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Bullish or fragile - a look at the housing market

02/05/2017

With Brexit negotiations due to commence, a general election looming and increasing uncertainty regarding the UK’s economic prospects, Tom Killen looks at the housing market.





















The UK certainly in uncharted territory and it is impossible to predict what is going to happen to the housing market. Analysing where it stands to day is equally frustrating with commentators and surveys tending to produce mixed messages. Here, we try to make sense of the current situation. 

Over the past 12 months, the average selling price has risen to £313,655 {source: rightmove] and, based upon Land Registry data, this represents an increase of 5.8%. The first time buyer sector has been particularly strong with an annual rate increase of 6.5%. 

With low interest rates and most agents reporting strong buyer demand during the Spring, it would be forgiveable to jump to the conclusion that all is rosy in the housing market garden. There are however signs that a slow down is on the cards. 

In their recent survey, Nationwide considered that the increase in house prices had peaked and that inflation is on its way towards zero. The number of mortgage approvals is falling and the rate of growth for April at 1.1% was the lowest monthly increase for 7 years. This has led to the lowest annual rate of growth for 4 years.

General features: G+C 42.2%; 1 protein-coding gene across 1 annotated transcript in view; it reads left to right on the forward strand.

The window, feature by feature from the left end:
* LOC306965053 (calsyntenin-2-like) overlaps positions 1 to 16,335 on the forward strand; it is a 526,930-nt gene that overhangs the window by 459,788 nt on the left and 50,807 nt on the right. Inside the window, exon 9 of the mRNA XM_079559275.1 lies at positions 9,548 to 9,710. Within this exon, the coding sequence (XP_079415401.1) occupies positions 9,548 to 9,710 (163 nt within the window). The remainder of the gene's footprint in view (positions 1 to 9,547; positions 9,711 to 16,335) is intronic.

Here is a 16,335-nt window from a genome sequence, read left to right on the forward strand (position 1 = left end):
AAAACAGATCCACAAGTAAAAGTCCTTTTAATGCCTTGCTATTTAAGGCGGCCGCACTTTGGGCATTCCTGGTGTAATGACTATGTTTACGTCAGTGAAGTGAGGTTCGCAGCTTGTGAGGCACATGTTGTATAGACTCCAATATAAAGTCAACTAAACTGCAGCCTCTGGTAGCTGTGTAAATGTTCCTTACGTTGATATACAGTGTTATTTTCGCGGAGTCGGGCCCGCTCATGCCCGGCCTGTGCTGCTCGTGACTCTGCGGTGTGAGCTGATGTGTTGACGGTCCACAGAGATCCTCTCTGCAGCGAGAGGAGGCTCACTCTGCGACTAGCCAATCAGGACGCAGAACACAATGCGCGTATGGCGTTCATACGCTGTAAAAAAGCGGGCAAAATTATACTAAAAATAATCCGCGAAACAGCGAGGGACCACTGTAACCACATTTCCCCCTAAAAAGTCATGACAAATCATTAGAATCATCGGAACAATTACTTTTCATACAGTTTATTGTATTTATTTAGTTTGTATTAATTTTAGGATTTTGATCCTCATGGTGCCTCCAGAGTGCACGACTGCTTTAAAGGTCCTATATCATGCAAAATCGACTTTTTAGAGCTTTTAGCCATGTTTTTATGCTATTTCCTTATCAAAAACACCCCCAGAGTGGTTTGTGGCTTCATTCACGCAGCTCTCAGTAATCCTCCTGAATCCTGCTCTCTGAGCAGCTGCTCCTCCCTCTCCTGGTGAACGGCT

The most recent survey of property agents and surveyors by the RICS has revealed less confidence in the property market with most now expecting a slow down in market conditions. Whilst prices are not expected to fall, they are anticipated to increase at slower rates.

It has been assessed by the HomeOwners Alliance that 7.5 million homeowners have put off plans to move for a number of reasons and not just because of Brexit uncertainty.

The increased cost of living, difficulties in securing a mortgage and static wage inflation are all influencing people’s feelings on selling and buying. The level of stamp duty is also acting as a deterrent, particularly in London where house values are stagnating, if not falling.

The level of transactions is at historically low levels and this is helping to keep a floor under house values. Agents are reporting very low levels of stock and those who are looking to buy are increasingly frustrated at the lack of choice. This is leading to fairly priced, well presented properties in the right locations selling quickly.

Confidence is becoming increasingly muted, if you are looking to sell your home in 2017 then careful planning may be required. 

It should be remembered however that what one loses on a sale may be gained on a purchase and very few sellers are likely to lose out as values have risen so strongly in recent years. A flexible approach on timing and price needs to be taken.  

With uncertainty likely to increase as the Brexit negotiations progress, there is every prospect that matters will not improve much further and a shock could lead to a weakened economy and house values falling. 

So in conclusion, it has to be acknowledged that there is increased uncertainty in the housing market but houses are also readily selling. Whether buying or selling, never before has it been more crucial to take advice from a local and experienced agent – hopefully Killens will be your choice.



Tom Killen BSc (Hons) MRICS FAAV
T. 01761 241127
E. tom@killens.org.uk



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